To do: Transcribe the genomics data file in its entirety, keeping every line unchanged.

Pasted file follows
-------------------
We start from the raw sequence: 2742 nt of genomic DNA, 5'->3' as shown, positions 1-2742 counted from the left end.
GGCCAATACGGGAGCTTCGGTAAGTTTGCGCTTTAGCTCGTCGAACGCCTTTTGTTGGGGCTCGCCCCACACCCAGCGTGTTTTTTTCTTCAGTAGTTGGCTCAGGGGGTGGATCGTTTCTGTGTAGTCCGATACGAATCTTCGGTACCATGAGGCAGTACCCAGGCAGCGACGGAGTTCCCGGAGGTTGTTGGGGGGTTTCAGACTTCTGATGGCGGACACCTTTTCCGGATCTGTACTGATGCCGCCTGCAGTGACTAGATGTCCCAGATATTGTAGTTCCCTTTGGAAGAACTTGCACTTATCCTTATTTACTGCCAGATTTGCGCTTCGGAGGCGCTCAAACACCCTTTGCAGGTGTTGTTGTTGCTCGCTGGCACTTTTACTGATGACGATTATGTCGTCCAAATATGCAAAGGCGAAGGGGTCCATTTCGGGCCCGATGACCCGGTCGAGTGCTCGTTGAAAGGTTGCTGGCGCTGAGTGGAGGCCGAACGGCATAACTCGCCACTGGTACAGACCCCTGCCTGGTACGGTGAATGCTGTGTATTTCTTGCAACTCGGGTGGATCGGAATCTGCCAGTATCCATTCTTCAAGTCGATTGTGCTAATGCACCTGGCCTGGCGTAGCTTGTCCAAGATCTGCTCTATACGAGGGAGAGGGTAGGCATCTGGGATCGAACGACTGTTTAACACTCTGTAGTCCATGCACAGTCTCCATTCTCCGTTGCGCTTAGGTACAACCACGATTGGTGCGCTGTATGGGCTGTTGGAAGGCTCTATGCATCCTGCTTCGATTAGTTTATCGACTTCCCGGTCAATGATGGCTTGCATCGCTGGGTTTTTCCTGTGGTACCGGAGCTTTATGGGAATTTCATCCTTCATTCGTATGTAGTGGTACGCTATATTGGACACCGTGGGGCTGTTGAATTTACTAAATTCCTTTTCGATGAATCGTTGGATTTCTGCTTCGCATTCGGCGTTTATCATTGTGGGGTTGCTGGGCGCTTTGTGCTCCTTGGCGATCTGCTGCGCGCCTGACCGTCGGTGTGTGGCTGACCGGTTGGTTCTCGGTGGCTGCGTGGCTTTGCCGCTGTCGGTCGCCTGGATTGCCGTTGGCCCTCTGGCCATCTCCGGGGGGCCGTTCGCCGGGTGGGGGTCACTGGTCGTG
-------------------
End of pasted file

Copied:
We start from the raw sequence: 2742 nt of genomic DNA, 5'->3' as shown, positions 1-2742 counted from the left end.
GGCCAATACGGGAGCTTCGGTAAGTTTGCGCTTTAGCTCGTCGAACGCCTTTTGTTGGGGCTCGCCCCACACCCAGCGTGTTTTTTTCTTCAGTAGTTGGCTCAGGGGGTGGATCGTTTCTGTGTAGTCCGATACGAATCTTCGGTACCATGAGGCAGTACCCAGGCAGCGACGGAGTTCCCGGAGGTTGTTGGGGGGTTTCAGACTTCTGATGGCGGACACCTTTTCCGGATCTGTACTGATGCCGCCTGCAGTGACTAGATGTCCCAGATATTGTAGTTCCCTTTGGAAGAACTTGCACTTATCCTTATTTACTGCCAGATTTGCGCTTCGGAGGCGCTCAAACACCCTTTGCAGGTGTTGTTGTTGCTCGCTGGCACTTTTACTGATGACGATTATGTCGTCCAAATATGCAAAGGCGAAGGGGTCCATTTCGGGCCCGATGACCCGGTCGAGTGCTCGTTGAAAGGTTGCTGGCGCTGAGTGGAGGCCGAACGGCATAACTCGCCACTGGTACAGACCCCTGCCTGGTACGGTGAATGCTGTGTATTTCTTGCAACTCGGGTGGATCGGAATCTGCCAGTATCCATTCTTCAAGTCGATTGTGCTAATGCACCTGGCCTGGCGTAGCTTGTCCAAGATCTGCTCTATACGAGGGAGAGGGTAGGCATCTGGGATCGAACGACTGTTTAACACTCTGTAGTCCATGCACAGTCTCCATTCTCCGTTGCGCTTAGGTACAACCACGATTGGTGCGCTGTATGGGCTGTTGGAAGGCTCTATGCATCCTGCTTCGATTAGTTTATCGACTTCCCGGTCAATGATGGCTTGCATCGCTGGGTTTTTCCTGTGGTACCGGAGCTTTATGGGAATTTCATCCTTCATTCGTATGTAGTGGTACGCTATATTGGACACCGTGGGGCTGTTGAATTTACTAAATTCCTTTTCGATGAATCGTTGGATTTCTGCTTCGCATTCGGCGTTTATCATTGTGGGGTTGCTGGGCGCTTTGTGCTCCTTGGCGATCTGCTGCGCGCCTGACCGTCGGTGTGTGGCTGACCGGTTGGTTCTCGGTGGCTGCGTGGCTTTGCCGCTGTCGGTCGCCTGGATTGCCGTTGGCCCTCTGGCCATCTCCGGGGGGCCGTTCGCCGGGTGGGGGTCACTGGTCGTG